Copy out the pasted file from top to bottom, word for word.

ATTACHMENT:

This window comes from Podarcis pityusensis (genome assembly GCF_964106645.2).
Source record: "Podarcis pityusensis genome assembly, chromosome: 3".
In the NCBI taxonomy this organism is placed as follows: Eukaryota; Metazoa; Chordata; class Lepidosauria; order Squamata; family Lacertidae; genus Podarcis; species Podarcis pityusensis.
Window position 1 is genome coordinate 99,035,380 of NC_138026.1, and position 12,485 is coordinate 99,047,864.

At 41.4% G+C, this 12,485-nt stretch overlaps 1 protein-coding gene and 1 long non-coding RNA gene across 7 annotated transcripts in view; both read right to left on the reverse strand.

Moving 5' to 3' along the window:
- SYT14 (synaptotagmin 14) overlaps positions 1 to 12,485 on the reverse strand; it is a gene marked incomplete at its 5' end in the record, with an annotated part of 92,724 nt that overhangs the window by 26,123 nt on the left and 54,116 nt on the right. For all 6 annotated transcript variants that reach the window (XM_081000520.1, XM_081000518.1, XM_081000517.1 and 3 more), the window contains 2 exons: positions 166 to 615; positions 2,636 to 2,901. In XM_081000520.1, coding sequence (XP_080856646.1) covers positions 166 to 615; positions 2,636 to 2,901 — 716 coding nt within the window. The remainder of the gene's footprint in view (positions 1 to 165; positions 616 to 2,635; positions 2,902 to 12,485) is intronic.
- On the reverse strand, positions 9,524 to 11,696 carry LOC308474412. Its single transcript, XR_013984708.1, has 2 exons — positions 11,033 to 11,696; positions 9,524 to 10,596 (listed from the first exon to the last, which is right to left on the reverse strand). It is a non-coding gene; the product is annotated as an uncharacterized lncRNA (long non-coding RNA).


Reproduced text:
This window comes from Podarcis pityusensis (genome assembly GCF_964106645.2).
Source record: "Podarcis pityusensis genome assembly, chromosome: 3".
In the NCBI taxonomy this organism is placed as follows: Eukaryota; Metazoa; Chordata; class Lepidosauria; order Squamata; family Lacertidae; genus Podarcis; species Podarcis pityusensis.
Window position 1 is genome coordinate 99,035,380 of NC_138026.1, and position 12,485 is coordinate 99,047,864.

At 41.4% G+C, this 12,485-nt stretch overlaps 1 protein-coding gene and 1 long non-coding RNA gene across 7 annotated transcripts in view; both read right to left on the reverse strand.

Moving 5' to 3' along the window:
- SYT14 (synaptotagmin 14) overlaps positions 1 to 12,485 on the reverse strand; it is a gene marked incomplete at its 5' end in the record, with an annotated part of 92,724 nt that overhangs the window by 26,123 nt on the left and 54,116 nt on the right. For all 6 annotated transcript variants that reach the window (XM_081000520.1, XM_081000518.1, XM_081000517.1 and 3 more), the window contains 2 exons: positions 166 to 615; positions 2,636 to 2,901. In XM_081000520.1, coding sequence (XP_080856646.1) covers positions 166 to 615; positions 2,636 to 2,901 — 716 coding nt within the window. The remainder of the gene's footprint in view (positions 1 to 165; positions 616 to 2,635; positions 2,902 to 12,485) is intronic.
- On the reverse strand, positions 9,524 to 11,696 carry LOC308474412. Its single transcript, XR_013984708.1, has 2 exons — positions 11,033 to 11,696; positions 9,524 to 10,596 (listed from the first exon to the last, which is right to left on the reverse strand). It is a non-coding gene; the product is annotated as an uncharacterized lncRNA (long non-coding RNA).